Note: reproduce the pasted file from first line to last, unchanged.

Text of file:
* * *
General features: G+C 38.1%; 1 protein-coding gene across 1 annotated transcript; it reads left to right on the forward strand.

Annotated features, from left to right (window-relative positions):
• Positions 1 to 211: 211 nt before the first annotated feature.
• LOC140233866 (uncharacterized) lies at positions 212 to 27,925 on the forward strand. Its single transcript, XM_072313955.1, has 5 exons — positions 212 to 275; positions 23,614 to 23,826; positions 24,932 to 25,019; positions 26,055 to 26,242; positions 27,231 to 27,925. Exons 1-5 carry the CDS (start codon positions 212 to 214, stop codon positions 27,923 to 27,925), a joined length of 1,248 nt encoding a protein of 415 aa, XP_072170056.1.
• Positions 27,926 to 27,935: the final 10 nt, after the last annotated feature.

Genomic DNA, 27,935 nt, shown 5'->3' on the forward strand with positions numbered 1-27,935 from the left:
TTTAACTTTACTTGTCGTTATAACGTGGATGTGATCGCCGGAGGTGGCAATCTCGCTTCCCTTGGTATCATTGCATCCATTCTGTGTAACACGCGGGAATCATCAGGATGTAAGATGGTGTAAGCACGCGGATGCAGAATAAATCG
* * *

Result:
General features: G+C 38.1%; 1 protein-coding gene across 1 annotated transcript; it reads left to right on the forward strand.

Annotated features, from left to right (window-relative positions):
• Positions 1 to 211: 211 nt before the first annotated feature.
• LOC140233866 (uncharacterized) lies at positions 212 to 27,925 on the forward strand. Its single transcript, XM_072313955.1, has 5 exons — positions 212 to 275; positions 23,614 to 23,826; positions 24,932 to 25,019; positions 26,055 to 26,242; positions 27,231 to 27,925. Exons 1-5 carry the CDS (start codon positions 212 to 214, stop codon positions 27,923 to 27,925), a joined length of 1,248 nt encoding a protein of 415 aa, XP_072170056.1.
• Positions 27,926 to 27,935: the final 10 nt, after the last annotated feature.

Genomic DNA, 27,935 nt, shown 5'->3' on the forward strand with positions numbered 1-27,935 from the left:
TTTAACTTTACTTGTCGTTATAACGTGGATGTGATCGCCGGAGGTGGCAATCTCGCTTCCCTTGGTATCATTGCATCCATTCTGTGTAACACGCGGGAATCATCAGGATGTAAGATGGTGTAAGCACGCGGATGCAGAATAAATCG